The attorney general's office filed arguments Monday on behalf of Secretary of State Michael Watson, attacking the premise of Butler's lawsuit. Butler argues that the initiative process in the Mississippi Constitution is outdated because it requires petitioners to gather an equal number of signatures from five congressional districts.
Republican Lt. Gov. Delbert Hosemann said Monday on Twitter: "Nolan provided leadership for over 2 decades not only on policy, but also on personal character/statesmanship.”
Monday, December 28
With Reeves staking out his preference for the tradition of Election Day, singular, rather than Election Days, plural, any change would have to be made by a veto-proof margin with more than two-thirds support in the state House and Senate.
Automation could displace thousands of workers in Mississippi and other parts of the South unless they learn new skills, according to a report from the Southern Regional Education Board. Thousands of jobs were already on track to be automated by 2030.
Many children using special-needs vouchers in Mississippi the past two years came from metro areas where more private or parochial schools are available than in rural areas.
Officials in Mississippi's capital city say they hope to approach the Legislature for money to begin revitalizing a section of Jackson that's fallen on hard times. Areas near the Jackson Zoo are filled with trash, abandoned homes and neglected properties, City Council members said.
The NFL says it is honoring Curtis Flowers, a Black man from Mississippi who was imprisoned more than 22 years and was freed in late 2019, months after the U.S. Supreme Court threw out the last of his several convictions in a quadruple murder case.
Jordan Davis' great grandmother told him for years she better have a ticket to the first Division I football game he ever played in. It came six months after her death, but Davis said the ticket never went to waste.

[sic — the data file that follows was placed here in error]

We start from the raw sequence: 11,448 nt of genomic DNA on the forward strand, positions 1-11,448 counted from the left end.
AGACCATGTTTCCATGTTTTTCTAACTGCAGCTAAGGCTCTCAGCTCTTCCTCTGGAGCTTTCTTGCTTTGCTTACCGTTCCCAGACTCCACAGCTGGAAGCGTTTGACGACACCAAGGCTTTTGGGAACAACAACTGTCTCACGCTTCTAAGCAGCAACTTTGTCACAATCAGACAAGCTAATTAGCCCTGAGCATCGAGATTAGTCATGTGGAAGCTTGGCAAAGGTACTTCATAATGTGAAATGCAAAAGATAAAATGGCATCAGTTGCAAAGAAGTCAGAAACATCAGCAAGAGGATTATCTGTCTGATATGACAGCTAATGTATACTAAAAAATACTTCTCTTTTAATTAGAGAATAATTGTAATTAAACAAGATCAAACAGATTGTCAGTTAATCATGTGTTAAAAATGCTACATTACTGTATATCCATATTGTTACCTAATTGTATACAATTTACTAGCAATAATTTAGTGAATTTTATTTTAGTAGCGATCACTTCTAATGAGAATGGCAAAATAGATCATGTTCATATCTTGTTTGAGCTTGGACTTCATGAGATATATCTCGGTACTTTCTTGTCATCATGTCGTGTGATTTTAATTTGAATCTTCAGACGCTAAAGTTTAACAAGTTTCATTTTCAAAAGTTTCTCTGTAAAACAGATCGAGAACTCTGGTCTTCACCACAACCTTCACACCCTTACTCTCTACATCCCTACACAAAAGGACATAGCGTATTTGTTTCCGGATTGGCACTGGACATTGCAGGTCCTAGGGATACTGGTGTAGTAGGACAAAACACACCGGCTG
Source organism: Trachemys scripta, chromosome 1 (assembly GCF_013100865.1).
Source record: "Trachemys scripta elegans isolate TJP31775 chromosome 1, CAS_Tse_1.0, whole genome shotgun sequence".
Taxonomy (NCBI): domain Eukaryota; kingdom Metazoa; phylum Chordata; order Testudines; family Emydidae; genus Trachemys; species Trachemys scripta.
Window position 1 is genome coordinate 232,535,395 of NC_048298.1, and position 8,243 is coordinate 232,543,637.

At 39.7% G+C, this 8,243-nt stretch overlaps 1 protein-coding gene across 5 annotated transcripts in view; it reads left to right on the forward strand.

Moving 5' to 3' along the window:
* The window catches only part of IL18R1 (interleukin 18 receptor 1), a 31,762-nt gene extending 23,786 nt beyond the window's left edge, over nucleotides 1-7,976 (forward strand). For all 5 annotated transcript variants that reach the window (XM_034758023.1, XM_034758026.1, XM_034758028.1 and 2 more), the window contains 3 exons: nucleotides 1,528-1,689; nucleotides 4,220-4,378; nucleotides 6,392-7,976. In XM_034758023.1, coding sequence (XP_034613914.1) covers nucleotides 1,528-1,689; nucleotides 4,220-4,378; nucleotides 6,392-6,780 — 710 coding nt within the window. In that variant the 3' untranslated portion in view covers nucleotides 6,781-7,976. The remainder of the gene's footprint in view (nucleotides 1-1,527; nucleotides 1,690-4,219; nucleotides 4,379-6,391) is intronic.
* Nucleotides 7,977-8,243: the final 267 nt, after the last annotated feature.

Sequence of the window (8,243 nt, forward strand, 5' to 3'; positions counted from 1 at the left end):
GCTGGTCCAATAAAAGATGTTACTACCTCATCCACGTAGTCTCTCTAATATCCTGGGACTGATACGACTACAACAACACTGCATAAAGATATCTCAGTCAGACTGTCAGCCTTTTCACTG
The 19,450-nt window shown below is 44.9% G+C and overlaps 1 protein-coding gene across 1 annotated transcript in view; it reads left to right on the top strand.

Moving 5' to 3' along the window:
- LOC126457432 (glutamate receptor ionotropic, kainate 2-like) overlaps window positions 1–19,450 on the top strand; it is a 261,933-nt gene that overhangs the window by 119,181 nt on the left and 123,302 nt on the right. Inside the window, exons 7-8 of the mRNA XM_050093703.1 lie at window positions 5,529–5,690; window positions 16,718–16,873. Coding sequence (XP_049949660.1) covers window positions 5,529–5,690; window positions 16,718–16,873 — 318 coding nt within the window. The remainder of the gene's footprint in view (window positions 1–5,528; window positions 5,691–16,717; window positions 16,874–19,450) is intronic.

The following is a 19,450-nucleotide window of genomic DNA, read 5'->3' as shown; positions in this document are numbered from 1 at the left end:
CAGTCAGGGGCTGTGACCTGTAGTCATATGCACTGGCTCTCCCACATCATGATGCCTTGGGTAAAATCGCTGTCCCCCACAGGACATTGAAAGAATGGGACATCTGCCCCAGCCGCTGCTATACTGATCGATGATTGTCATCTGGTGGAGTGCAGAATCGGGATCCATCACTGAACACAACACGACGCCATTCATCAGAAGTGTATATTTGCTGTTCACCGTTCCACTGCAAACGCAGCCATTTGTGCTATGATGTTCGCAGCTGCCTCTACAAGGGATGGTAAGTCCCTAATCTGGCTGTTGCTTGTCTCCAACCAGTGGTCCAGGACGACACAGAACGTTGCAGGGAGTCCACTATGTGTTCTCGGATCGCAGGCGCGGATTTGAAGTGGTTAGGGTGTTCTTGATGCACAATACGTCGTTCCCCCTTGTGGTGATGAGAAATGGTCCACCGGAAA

Thursday, December 24
I hope this day is full of warmth, love and holiday spirit. If you’re getting out or looking for something festive to get into with friends and family, check out my holiday picks.
The NCAA waived the requirements for accepting a bowl bid due to the coronavirus, which means both Mississippi State University and the University of Mississippi are able to go bowling.
Mississippi State University's Broadcast Education Association Student Media Club recently won first place in a national competition with its inaugural submission to the BEA 168-Hour Film Challenge.
In its last meeting for 2020, members of the Jackson City Council joined numerous others on Tuesday to recognize the contribution of former Mississippi Gov. William Winter, who died Dec. 18 at age 97.
People are getting another way to watch Mississippi legislators as they conduct public business. The state Senate will start webcasting meetings from a second committee room during the 2021 session, which begins Jan. 5.
The Mississippi Highway Patrol's Christmas enforcement period is underway.
Wednesday, December 23
Mississippi Gov. Tate Reeves expanded his mask mandate to 78 out of 82 counties on Tuesday as the state surpassed its previous record for the highest ever number of coronavirus deaths reported in a single day.
Tuesday, December 22